While famed LA/Chicago/Detroit graffiti artists Revok and Pose are in town getting up on the Houston Street wall this week and many members of the MSK crew were in Bushwick doing tributes to Nekst over the weekend, New Yorkers have had the opportunity to talk with a lot of visiting friends who are in town in advance of the Revok/Pose dual show at Jonathan Levine this Saturday. As graffiti culture continues to assert its place in modern art history even while expanding and redefining itself on the street and in homes, galleries, and museums along a storied continuum, we are reminded again about the foundational role that graffiti has played in our aesthetic, helping to define urban culture and at least partially fueling the evolution of what we call a Street Art scene today.
MERES. Detail. (photo © Jaime Rojo)
As with most subcultures in a capitalist society, there are a fair amount of commercial influences swimming around and through the graffiti world too, the products and motifs employed to sell them somehow simplifying graffitis complex nature and diluting its emotional resonance for many. This is the water we’re all swimming in, however, and you could drown trying to fight it. Despite commercial pressures and their mutations, it is evident that the graffiti style is alive and well and building upon itself in new ways. For some, graffiti is analogous to the early punk scene for some others it could be inextricably tied to hip hop. But as it continues to morph into multiple subgenres it still seems perfectly clear that it is born from a scream, a helluva celebratory and defiant yell ; very individual, often powerful, it is tied to an agonizing drive to be heard and to be seen, to capture by hand something that is channeling by its own volition through your mind and from your gut. Probably. That incisive wisdom from BSA and $2.50 will get you a ride on the subway.
Zimer (photo © Jaime Rojo)
BSA will never be versed enough to speak authoritatively about graffiti culture, nor do we pretend to – it is so vast and storied and sort of outside our wheelhouse. But seeing all this graff action this week brings our minds to a place like 5Pointz in Long Island City, Queens. Begun as Phun Factory and eventually changing its name, this 200,000 sf factory building cannot be overestimated in its impact visually over two decades as well as for the community service it has provided for many artists, young and older, to practice, experiment, and even hit a level of mastery of their craft. We won’t call it a Mecca, as we’ve been schooled that some of our brothers and sisters think that’s disrespectful – So we’ll just call it a Holy Place for many here and around the world. An ever evolving canvas viewable from the street and passing trains, many a tourist has made the pilgrimage to check it out; a touchstone for the true New York, and perhaps one that is disappearing.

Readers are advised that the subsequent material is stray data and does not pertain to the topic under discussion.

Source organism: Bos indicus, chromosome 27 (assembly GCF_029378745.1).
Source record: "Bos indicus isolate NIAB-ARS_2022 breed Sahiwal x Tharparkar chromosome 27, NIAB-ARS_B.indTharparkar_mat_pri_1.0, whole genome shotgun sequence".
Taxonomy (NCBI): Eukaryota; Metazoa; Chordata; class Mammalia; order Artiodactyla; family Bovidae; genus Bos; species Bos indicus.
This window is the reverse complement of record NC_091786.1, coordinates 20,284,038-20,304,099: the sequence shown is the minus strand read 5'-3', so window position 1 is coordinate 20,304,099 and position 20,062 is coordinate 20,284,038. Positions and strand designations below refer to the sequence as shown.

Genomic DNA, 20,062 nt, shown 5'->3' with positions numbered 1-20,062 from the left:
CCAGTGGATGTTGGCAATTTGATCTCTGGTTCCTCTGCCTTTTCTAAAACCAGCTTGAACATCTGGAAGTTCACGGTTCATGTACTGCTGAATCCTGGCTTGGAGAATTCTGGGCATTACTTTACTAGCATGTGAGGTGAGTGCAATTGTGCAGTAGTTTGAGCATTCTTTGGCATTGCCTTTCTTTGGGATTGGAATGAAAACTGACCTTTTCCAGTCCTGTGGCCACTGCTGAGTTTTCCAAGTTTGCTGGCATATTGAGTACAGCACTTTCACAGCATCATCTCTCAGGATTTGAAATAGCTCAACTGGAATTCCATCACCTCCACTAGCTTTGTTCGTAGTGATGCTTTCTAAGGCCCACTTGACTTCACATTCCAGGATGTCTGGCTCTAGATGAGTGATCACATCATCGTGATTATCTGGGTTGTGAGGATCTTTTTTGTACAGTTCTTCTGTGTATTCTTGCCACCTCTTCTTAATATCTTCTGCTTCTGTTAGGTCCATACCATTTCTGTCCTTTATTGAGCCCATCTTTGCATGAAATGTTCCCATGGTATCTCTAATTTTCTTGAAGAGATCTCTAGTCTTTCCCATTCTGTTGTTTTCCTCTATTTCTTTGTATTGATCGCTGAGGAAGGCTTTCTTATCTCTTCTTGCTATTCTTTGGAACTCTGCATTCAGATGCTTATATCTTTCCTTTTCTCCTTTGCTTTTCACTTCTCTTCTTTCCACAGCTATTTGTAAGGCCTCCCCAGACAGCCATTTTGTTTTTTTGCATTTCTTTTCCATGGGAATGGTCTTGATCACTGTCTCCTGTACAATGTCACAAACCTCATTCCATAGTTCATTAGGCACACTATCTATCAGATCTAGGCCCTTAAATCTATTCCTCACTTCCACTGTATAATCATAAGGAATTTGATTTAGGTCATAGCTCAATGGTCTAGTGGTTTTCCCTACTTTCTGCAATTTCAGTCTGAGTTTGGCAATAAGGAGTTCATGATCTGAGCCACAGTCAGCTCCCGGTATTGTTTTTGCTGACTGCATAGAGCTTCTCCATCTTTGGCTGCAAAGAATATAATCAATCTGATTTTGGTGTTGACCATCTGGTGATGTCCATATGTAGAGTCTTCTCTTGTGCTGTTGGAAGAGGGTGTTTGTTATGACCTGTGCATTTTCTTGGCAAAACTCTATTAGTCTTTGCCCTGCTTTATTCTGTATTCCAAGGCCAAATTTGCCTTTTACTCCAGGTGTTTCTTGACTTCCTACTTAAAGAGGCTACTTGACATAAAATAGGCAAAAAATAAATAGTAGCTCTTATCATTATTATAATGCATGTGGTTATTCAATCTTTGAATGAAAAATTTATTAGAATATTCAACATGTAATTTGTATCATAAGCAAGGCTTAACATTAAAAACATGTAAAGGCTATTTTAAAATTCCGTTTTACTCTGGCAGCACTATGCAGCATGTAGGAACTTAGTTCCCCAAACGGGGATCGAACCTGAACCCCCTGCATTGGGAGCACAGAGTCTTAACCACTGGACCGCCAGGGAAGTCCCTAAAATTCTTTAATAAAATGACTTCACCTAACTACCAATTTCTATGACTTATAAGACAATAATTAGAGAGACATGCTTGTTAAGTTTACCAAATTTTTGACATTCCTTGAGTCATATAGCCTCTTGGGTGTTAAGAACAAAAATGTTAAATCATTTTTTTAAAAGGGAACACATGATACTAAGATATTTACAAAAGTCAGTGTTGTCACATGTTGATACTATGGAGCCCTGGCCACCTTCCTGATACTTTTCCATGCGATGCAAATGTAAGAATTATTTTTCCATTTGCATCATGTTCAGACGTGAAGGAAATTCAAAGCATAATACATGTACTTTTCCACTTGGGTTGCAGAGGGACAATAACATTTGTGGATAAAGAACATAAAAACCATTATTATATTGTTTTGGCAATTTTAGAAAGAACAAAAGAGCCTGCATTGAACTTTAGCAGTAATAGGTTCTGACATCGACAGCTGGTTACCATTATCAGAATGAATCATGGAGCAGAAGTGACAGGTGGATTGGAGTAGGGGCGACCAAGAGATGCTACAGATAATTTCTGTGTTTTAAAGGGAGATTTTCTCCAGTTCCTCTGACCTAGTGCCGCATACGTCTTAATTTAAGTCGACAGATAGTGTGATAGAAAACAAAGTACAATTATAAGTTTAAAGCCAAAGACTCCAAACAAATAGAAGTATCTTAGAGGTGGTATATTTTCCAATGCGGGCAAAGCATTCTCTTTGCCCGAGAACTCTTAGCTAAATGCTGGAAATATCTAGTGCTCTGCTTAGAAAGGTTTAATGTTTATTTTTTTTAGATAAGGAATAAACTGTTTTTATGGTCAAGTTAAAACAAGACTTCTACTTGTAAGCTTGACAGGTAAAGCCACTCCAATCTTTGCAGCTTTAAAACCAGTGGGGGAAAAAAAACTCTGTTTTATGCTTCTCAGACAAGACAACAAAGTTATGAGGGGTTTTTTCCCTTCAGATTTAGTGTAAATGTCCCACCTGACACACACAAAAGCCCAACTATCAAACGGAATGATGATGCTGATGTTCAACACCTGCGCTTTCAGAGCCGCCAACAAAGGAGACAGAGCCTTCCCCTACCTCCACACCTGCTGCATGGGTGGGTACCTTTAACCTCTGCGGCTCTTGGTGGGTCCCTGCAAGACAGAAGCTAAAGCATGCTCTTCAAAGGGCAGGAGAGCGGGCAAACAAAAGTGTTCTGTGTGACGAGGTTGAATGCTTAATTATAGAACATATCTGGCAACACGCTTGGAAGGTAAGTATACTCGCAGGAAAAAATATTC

Sen2 (photo © Jaime Rojo)
As the fevered pitch of cries from fans and community for the preservation of 5 Pointz runs up against the dual realities of a crumbling infrastructure and an increasingly desirable location for real estate development, we all reluctantly cede that the writing is probably on the wall (pardon the pun). Absent a deep-pocketed philanthropist who wants to preserve it (Jay-Z?) or a groundswell of citizenry demanding public seizing of private property (torches and pitchforks anyone?), you have to know that this can’t last forever despite what many see as its importance and relevance to this culture, history, and this time. But really, just take a look around this spot. If you are here now, or are planning to come soon, you know that 5Pointz has the power of a beacon for many; a living thriving vessel for the creative spirit to be expressed in myriad ways, many personal. All hail 5Pointz and those who have made it successful all these years.
Here is a small collection of more recent images of 5Pointz.
Shiro (photo © Jaime Rojo)
Mr. Blob (photo © Jaime Rojo)
See TF (photo © Jaime Rojo)
ZMOGK . Shiro on top. (photo © Jaime Rojo)
Never (photo © Jaime Rojo)
Toofly (photo © Jaime Rojo)
Bishop203 . Bisco203 . Leais203 Detail (photo © Jaime Rojo)
The Yok . Sheryo (photo © Jaime Rojo)
Onur . Semor . Wes21 . KKade (photo © Jaime Rojo)
Onur . Semor . Wes21 . KKade Detail. (photo © Jaime Rojo)
Pablo Mustafa (photo © Jaime Rojo)
Monsieur Plume . Raid Crew (photo © Jaime Rojo)
Spidertag (photo © Jaime Rojo)
Kram (photo © Jaime Rojo)
Spud (photo © Jaime Rojo)
Help (photo © Jaime Rojo)
Grafik (photo © Jaime Rojo)
el Seed . Jaye (photo © Jaime Rojo)
Color at 5Pointz (photo © Jaime Rojo)
Much respect to Meres and to all the writers on this epic wall and whole compound. (photo © Jaime Rojo)
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